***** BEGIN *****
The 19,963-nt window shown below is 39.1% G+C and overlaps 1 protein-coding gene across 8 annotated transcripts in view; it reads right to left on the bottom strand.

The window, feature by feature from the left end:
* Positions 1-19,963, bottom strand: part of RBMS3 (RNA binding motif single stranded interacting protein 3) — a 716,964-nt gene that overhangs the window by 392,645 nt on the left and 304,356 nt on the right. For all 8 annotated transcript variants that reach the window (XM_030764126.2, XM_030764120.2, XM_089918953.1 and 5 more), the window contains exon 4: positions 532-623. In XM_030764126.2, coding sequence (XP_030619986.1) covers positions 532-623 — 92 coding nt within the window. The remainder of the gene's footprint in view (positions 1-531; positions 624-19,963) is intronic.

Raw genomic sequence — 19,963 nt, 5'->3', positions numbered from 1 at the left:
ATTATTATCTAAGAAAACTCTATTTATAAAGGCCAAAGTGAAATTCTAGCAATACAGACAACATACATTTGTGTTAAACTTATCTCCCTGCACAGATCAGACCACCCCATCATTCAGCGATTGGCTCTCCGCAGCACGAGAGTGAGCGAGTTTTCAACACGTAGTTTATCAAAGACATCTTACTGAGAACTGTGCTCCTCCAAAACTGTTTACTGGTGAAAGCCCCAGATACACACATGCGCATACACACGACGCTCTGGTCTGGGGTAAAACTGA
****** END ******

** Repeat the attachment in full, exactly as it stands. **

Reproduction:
The 19,963-nt window shown below is 39.1% G+C and overlaps 1 protein-coding gene across 8 annotated transcripts in view; it reads right to left on the bottom strand.

The window, feature by feature from the left end:
* Positions 1-19,963, bottom strand: part of RBMS3 (RNA binding motif single stranded interacting protein 3) — a 716,964-nt gene that overhangs the window by 392,645 nt on the left and 304,356 nt on the right. For all 8 annotated transcript variants that reach the window (XM_030764126.2, XM_030764120.2, XM_089918953.1 and 5 more), the window contains exon 4: positions 532-623. In XM_030764126.2, coding sequence (XP_030619986.1) covers positions 532-623 — 92 coding nt within the window. The remainder of the gene's footprint in view (positions 1-531; positions 624-19,963) is intronic.

Raw genomic sequence — 19,963 nt, 5'->3', positions numbered from 1 at the left:
ATTATTATCTAAGAAAACTCTATTTATAAAGGCCAAAGTGAAATTCTAGCAATACAGACAACATACATTTGTGTTAAACTTATCTCCCTGCACAGATCAGACCACCCCATCATTCAGCGATTGGCTCTCCGCAGCACGAGAGTGAGCGAGTTTTCAACACGTAGTTTATCAAAGACATCTTACTGAGAACTGTGCTCCTCCAAAACTGTTTACTGGTGAAAGCCCCAGATACACACATGCGCATACACACGACGCTCTGGTCTGGGGTAAAACTGA